Changes coming to class times for fall 2016

Changes will be coming to course scheduling times starting the Fall 2016 semester, with additional 75-minute time slots, longer travel times between classes and a new slot for once-a-week classes.

“One of the problems that we have faced in the allocation of classrooms is that we found that more classes were moving into the 75 minute time slots,” said Jeffrey Wolcowitz, dean of Undergraduate Studies. “This was creating some problems with having enough classrooms.”

This led to an initial reevalution with the goal of adding more 75-minute time slots. Ultimately, the action moved to a full reevaluation of the grid, with major changes including moving the start of the day on Monday, Wednesday and Friday from 8:30 to 8 a.m., having at least 15 minutes as opposed to 10 minutes in between all classes and adding in 7 to 9:30 p.m. time slots Monday through Friday for once a week classes.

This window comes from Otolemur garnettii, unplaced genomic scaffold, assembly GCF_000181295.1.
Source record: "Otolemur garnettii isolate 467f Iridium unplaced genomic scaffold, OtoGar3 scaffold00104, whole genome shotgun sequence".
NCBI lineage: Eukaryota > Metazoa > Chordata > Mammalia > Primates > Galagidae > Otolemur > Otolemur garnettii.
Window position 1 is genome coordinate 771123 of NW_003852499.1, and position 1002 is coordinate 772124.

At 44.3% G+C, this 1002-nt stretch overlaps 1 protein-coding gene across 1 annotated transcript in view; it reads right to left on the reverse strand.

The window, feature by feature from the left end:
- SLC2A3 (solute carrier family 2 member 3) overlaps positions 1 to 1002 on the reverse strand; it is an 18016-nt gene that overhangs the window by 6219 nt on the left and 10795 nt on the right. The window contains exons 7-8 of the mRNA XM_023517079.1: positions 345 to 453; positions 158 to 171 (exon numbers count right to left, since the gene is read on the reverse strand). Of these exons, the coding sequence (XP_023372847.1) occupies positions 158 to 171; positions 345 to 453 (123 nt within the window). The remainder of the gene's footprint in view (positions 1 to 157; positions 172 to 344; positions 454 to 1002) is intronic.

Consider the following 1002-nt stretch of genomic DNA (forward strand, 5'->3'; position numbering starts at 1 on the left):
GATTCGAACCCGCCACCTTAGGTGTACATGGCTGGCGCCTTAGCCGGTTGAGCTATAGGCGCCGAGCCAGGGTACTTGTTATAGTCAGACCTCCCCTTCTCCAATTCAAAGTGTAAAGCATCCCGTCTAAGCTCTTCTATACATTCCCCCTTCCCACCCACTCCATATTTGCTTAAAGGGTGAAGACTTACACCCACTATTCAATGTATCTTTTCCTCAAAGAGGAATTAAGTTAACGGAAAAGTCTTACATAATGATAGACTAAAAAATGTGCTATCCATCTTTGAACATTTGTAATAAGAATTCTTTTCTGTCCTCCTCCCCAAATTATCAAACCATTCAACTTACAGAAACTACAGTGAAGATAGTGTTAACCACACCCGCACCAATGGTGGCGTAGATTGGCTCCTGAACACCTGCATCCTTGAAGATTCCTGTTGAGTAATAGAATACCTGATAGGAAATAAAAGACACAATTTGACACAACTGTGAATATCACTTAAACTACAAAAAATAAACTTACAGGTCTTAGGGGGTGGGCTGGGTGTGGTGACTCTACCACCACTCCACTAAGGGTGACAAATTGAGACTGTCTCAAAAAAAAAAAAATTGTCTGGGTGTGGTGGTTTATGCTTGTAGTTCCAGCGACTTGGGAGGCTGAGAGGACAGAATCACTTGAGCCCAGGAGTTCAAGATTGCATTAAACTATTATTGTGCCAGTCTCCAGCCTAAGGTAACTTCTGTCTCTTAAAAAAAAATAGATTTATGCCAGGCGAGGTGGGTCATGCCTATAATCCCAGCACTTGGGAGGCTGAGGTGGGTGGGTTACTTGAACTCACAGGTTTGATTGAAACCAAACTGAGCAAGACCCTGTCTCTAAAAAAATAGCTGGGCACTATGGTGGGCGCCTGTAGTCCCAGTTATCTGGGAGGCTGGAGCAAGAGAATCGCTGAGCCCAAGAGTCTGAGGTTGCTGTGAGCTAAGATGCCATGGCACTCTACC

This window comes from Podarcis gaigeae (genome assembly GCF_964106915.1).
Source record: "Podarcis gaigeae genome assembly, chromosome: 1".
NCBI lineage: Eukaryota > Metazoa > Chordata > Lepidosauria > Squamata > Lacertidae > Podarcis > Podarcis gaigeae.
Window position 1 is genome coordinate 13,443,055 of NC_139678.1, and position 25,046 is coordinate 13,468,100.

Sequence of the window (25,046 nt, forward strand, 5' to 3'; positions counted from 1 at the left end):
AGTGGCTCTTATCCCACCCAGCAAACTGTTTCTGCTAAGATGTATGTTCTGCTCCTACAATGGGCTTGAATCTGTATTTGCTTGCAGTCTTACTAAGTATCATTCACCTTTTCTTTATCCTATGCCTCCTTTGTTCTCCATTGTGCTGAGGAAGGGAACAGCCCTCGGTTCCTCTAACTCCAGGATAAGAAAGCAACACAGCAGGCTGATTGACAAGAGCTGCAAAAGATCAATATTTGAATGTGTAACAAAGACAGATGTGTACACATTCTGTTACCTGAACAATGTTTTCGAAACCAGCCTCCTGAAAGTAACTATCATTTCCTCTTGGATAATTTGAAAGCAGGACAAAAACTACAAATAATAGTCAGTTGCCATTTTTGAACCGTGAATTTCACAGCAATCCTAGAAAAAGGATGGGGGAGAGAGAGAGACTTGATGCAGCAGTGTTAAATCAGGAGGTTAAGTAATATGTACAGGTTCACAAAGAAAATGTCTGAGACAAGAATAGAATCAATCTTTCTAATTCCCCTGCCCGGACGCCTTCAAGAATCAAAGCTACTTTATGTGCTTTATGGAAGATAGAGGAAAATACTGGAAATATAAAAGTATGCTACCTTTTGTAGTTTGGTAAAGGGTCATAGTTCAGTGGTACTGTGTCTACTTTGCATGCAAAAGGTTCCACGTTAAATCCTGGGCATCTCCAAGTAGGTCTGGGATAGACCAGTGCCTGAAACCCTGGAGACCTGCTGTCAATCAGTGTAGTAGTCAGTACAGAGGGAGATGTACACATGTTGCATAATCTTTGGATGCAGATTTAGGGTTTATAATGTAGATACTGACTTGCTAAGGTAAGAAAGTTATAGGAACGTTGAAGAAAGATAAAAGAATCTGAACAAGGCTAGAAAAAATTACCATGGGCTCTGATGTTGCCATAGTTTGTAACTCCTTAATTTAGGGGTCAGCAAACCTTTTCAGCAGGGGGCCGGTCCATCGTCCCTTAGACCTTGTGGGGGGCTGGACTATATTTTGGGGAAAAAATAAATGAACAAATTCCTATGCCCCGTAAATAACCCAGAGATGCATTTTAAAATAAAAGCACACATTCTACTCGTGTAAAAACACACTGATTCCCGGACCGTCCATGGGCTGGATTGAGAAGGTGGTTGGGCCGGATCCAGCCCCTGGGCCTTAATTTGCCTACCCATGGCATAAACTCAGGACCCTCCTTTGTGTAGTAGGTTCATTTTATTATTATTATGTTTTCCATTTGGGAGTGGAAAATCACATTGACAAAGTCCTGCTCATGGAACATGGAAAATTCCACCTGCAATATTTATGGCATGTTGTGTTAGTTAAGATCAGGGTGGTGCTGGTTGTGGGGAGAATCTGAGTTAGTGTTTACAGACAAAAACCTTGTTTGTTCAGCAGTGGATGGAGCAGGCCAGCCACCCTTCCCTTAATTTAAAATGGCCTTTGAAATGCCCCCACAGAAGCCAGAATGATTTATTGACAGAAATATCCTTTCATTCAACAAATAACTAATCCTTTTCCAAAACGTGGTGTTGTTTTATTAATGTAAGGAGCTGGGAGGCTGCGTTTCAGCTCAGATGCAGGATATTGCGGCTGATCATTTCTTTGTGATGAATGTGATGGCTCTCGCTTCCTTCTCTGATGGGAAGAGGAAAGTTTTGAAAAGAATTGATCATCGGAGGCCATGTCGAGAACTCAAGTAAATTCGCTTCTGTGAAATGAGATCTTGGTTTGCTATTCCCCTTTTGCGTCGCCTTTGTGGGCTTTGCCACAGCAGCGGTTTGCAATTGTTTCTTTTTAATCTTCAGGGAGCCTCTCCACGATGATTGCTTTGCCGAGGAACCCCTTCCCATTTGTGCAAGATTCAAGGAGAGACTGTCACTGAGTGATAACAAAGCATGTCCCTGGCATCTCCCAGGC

Previously there were no existing two and a half hour time slots in the class scheduling grid, so this slot was added in to standardize them. However professors can still schedule once a week classes outside of the grid.

“We don’t rule out other possibilities, but we would hope a department that wishes to use longer time frames earlier in the day would pair that with other courses so we could use space well,” said Wolcowitz. “They should also keep in mind student schedules. Once you put a longer class into other hours you are blocking students from twice as many other choices.”

There will also be a new schedule for final exams, with four time slots per day, including a new evening slot. However no student is required to take more than two exams on one day, as before. In addition, no student will have to take a final in the evening time slot on one day and then the earliest morning time slot on the next day.

“We wanted to be able to use our stock of classrooms efficiently and not have things crowded into a small number of times,” said Wolcowitz. “It’s also important for students because the more you spread out classes, the more choices you have.”